10 tips to help build diverse teams – If we’re all the same how can we think differently!

Written by Pip Jamieson, Founder & CEO of The Dots 

There is now endless research showing that diversity is good for business, good for innovation and good for creativity. A Harvard Business School study found that teams with colleagues from different backgrounds and experiences come up with more creative ideas and methods of solving problems. Another study by the London Business School found that more gender-balanced teams better promote an environment where innovation can flourish. And the list goes on! In the end, if we’re all the same, how can we think differently?

In an environment where competition for talent is fierce, diversity can also be a secret weapon for building and retaining world-class teams. For example, research by Creative Equals found that teams that are diverse are 45% happier and 48% more likely to stay at a company.

Diversity is not just about gender. It’s about building teams that reflect society as a whole incorporating different ethnicities, cultures, neurodiversity (dyslexia, ADHD, autism etc.), sexuality, disability, socioeconomic backgrounds and more. Why? Because we all have biases – it’s human nature.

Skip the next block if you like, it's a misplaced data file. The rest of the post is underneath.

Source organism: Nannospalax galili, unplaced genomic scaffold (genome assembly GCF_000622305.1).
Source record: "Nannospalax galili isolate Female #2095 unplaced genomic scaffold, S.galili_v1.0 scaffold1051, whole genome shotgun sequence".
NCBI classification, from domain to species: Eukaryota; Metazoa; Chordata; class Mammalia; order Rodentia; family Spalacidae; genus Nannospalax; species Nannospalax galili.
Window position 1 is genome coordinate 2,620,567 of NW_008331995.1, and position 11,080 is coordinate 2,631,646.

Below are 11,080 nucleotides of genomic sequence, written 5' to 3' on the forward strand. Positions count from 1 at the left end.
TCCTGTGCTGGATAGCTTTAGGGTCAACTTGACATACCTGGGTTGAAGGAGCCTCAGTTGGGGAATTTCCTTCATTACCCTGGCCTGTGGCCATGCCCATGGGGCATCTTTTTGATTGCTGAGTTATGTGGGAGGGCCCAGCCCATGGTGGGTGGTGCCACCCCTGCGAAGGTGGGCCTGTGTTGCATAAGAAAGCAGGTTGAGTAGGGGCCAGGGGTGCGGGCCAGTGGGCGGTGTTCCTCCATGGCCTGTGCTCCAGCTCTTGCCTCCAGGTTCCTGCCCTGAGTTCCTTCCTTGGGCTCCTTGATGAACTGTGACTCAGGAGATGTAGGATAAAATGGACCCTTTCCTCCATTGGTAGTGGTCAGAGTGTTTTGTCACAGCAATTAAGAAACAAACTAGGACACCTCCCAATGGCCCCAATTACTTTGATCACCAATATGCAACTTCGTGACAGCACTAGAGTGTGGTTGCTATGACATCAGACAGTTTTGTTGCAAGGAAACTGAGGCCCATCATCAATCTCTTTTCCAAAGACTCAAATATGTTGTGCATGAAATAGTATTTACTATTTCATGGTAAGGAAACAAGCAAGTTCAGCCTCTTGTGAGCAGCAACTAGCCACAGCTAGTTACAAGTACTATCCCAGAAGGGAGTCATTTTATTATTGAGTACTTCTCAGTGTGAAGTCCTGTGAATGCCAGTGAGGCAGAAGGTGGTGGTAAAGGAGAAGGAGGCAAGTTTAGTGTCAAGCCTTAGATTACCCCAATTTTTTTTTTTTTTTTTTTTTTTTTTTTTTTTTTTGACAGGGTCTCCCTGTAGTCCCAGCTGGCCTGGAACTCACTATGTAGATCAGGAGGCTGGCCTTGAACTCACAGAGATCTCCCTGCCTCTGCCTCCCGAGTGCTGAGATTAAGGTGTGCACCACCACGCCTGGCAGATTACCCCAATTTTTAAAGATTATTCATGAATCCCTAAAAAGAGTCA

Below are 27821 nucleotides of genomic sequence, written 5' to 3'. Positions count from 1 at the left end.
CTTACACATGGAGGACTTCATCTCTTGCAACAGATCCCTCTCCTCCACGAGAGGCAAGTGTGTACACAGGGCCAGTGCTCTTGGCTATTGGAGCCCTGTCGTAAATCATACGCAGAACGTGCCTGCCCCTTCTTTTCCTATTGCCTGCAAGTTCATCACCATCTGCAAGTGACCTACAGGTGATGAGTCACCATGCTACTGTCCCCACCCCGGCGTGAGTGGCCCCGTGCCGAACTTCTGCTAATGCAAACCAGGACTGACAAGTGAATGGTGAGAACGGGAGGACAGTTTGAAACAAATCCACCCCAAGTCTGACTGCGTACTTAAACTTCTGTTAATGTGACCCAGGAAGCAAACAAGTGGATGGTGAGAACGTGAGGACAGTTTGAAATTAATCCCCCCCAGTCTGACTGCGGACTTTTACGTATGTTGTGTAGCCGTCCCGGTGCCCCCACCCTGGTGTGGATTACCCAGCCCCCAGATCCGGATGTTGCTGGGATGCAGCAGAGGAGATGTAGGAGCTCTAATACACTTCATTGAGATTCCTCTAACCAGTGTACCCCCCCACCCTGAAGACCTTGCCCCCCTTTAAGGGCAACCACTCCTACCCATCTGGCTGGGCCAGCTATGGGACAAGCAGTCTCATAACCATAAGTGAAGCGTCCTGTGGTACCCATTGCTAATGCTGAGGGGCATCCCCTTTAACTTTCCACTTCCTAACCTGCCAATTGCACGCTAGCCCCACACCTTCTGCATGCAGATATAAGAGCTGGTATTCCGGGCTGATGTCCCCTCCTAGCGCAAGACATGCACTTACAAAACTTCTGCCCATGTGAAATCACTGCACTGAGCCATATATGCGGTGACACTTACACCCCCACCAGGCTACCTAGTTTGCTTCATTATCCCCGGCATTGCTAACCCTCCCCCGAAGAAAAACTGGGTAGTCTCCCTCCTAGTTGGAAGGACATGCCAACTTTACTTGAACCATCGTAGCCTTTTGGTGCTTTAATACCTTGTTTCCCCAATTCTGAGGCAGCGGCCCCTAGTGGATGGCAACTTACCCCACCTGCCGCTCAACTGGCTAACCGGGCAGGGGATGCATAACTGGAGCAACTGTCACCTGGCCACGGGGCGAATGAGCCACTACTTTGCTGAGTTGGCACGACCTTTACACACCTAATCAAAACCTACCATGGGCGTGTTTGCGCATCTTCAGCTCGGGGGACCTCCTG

Here are a couple of examples of when unconscious bias gets us into trouble;

  • When seat belts were first invented by a primarily male team, they only tested these belts on male crash test dummies. The result, while women are less likely to be in accidents, they were 47% more likely to die from these accidents.
  • Take the act of searching websites as another example. On average, men prefer to search a site using free text search, whilst women are more likely to prefer some form of signposting (like a drop-down search menu). The challenge comes when a tech product is built by a primarily male team, they unconsciously build products for themselves, not for everyone.

Building teams that are reflective of society as a whole will also become increasingly important as we enter an age of automation – if the people teaching the machines to think are homogeneous, we’re going to start amplifying bias at mass scale.

For me, LinkedIn always felt like it encouraged homogeneity, but being a dyslexic sole female tech founder, I never felt I fit the mould. What I’ve come to realise is it’s our differences that make us brilliant. So, in 2014 sunk everything I earned into starting The Dots from my houseboat Horace.